Over the last four decades, the Star Wars franchise has achieved a legendary status that most others can only dream about – never mind its financial success with earnings in excess of $9 billion for the movies themselves and a staggering $68 billion for its wider merchandising universe.
So when it came to filming Star Wars: The Rise of Skywalker, the ninth and concluding episode of the epic sci-fi saga first created by George Lucas in 1977, director J.J. Abrams and his regular cinematographer Dan Mindel BSC ASC knew they had to deliver something spectacular.
“Star Wars is the mother of all sci-fi fantasy films, and we weren’t just facing an extraordinarily complex shoot from a technical point-of-view, we also had to honor and protect the legacy of what had gone before, while making an original movie in its own right,” says Mindel.
“As far as storytelling goes for the big screen, celluloid film remains the most texturized and powerful medium that exists. It gives you the opportunity to make a feature that will stand out against the sterility of other productions on our screens.
“I was determined, through the lighting, lenses and celluloid, to take Star Wars: The Rise of Skywalker to another level for audiences around the world and, hopefully, to excite other filmmakers as to stellar results film can deliver, whatever their budget.”
Peppered with pulsating intergalactic action, the story sees the remnants of The Resistance face The First Order in a final showdown, while also reckoning with the past and their own inner turmoil. Meanwhile, the ancient conflict between the Jedi and the Sith reaches its climax bringing the Skywalker saga to a definitive end.
The film stars Daisy Ridley as Resistance-member and last Jedi warrior Rey, Mark Hamill as last Jedi Master Luke Skywalker, John Boyega as Resistance fighter Finn, and Oscar Isaac as Poe Dameron, commander of the Resistance, as they pit their wits against Kylo Ren, the Supreme Leader of the First Order, played by Adam Driver.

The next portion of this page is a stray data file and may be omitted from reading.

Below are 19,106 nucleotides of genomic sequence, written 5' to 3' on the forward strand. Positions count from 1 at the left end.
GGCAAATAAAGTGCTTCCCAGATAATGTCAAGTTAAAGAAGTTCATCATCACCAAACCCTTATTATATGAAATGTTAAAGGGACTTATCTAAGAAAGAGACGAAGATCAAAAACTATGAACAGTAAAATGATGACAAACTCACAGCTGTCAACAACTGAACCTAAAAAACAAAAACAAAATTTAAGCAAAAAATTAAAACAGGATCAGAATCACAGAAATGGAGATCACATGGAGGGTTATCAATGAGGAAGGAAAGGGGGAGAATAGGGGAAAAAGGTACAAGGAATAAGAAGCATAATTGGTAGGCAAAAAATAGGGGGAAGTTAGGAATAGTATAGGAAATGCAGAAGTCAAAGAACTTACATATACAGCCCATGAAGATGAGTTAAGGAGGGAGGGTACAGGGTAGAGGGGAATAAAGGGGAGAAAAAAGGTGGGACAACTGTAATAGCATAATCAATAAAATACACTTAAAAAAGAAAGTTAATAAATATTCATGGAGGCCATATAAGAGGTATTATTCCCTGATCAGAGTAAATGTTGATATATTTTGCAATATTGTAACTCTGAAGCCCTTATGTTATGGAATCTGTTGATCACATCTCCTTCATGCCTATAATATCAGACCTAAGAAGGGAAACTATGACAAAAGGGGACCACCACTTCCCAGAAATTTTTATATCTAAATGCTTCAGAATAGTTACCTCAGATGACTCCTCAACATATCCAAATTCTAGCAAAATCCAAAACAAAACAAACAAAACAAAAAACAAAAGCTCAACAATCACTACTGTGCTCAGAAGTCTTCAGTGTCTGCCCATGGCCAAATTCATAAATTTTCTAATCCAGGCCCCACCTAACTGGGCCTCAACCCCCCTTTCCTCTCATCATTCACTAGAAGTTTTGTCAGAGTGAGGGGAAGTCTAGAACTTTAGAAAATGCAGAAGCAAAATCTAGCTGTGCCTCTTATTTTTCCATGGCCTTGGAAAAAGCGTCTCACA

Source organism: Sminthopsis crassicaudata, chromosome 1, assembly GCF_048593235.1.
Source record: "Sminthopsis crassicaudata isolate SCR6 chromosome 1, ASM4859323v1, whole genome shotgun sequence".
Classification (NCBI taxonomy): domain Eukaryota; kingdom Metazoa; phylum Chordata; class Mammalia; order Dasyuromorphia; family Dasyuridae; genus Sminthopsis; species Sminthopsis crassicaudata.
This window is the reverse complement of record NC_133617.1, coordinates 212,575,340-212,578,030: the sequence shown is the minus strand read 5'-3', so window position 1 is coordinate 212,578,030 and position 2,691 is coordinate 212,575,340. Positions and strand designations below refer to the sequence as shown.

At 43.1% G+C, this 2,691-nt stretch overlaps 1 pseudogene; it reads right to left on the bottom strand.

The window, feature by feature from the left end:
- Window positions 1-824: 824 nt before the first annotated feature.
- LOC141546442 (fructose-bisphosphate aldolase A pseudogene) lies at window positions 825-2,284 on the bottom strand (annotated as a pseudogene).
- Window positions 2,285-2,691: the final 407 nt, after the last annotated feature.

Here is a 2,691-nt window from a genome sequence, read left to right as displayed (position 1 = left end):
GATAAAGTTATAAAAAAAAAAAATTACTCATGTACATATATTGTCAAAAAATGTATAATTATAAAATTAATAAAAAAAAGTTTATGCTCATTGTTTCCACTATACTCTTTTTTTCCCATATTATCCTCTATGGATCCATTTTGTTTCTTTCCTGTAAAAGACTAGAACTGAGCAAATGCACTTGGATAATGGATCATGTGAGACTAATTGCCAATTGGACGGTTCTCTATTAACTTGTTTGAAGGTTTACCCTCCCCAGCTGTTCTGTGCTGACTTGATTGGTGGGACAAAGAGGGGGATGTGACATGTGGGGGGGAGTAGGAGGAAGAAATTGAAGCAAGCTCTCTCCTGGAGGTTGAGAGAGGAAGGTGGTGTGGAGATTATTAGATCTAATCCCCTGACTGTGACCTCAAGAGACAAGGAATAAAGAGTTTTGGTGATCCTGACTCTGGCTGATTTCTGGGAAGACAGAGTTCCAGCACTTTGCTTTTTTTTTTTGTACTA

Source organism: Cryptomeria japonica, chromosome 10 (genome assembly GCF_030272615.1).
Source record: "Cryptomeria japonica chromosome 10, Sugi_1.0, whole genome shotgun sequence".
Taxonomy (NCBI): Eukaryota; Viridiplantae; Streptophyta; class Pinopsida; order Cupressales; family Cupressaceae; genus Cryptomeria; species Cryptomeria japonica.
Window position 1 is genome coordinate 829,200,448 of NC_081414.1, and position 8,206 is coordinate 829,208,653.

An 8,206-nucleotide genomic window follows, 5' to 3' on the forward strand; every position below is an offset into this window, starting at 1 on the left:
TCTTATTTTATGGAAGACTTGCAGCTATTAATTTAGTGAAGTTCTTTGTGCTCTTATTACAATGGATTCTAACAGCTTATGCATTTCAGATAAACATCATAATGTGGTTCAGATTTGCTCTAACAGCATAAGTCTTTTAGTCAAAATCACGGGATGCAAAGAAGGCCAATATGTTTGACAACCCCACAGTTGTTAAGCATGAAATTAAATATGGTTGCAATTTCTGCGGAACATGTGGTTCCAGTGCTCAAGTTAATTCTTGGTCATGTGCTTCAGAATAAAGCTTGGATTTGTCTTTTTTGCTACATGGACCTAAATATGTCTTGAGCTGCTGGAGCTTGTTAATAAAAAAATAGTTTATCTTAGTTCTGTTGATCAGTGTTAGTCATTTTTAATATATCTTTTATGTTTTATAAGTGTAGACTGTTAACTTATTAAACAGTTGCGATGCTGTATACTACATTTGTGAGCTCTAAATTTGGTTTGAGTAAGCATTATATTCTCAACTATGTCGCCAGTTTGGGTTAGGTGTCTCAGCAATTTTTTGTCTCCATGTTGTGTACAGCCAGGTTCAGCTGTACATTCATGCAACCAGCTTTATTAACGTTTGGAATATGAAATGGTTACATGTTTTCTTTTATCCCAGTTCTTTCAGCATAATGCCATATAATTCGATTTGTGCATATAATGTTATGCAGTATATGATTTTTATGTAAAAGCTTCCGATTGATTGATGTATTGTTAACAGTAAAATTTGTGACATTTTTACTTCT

Star Wars: The Rise of Skywalker is Mindel’s fifth blockbuster production with Abrams following Mission: Impossible III (2006), Star Trek (2009), Star Trek Into Darkness (2013) and Star Wars: The Force Awakens (2017), which were all shot on film.
“J.J. is one of the most creative people you’ll ever meet and was perfectly content to let film weave its magic once again,” says Mindel, who also teaches best film practices to aspiring DPs at ASC Masterclasses and as part of his duties as Cinematographer-in-Residence at UCLA.
Principal photography in widescreen 2.40:1 on Kodak 35mm film took place over the course of 130 shooting days between August 2018 and February 2019, chiefly at Pinewood Studios and Cardington Studios in the UK, where a number of gigantic sets were constructed. These included The Resistance’s cavernous underground base, plus the interiors/exteriors of the Blockade Runner and Star Destoyer spaceships.
Pinewood’s northern backlot and exterior water tank housed sets for the frigid, mountainous planet of Kijimi, and the light sabre fight on the deck of a Death Star space station adrift in the stormy ocean. Nearby Black Park was used for the movie’s jungle exteriors. Production also encompassed a stint in the sunshine at Wadi Rum, Jordan, where the movie’s desert scenes where filming involved as many as 1,000 cast and crew members.
Well-before production began, Mindel says he outlined his lighting strategy for the movie during a private dinner in L.A. amongst executives from MBS, which provided much of the illumination for the film, and his gaffer Perry Evans.
“Whether you are lighting a ravaged hero, such as Rey, or an evil adversary like Kylo Ren, the result has to look gorgeous and impactful on screen,” he says. “That’s what movies are all about, and that’s what would help to differentiate our production from the homogenous, indistinguishable formats being made. So, knowing that we were going to shoot on analog film, I revealed to my lighting team that I wanted to use analog fixtures on the actors.”
During production, while LEDs were used to illuminate large background swathes of the often very large sets, Mindel deployed an array of traditional sources – such as 20Ks, incandescents and focussed Fresnels – to bathe the actors in appropriately flattering or non-flattering analog light.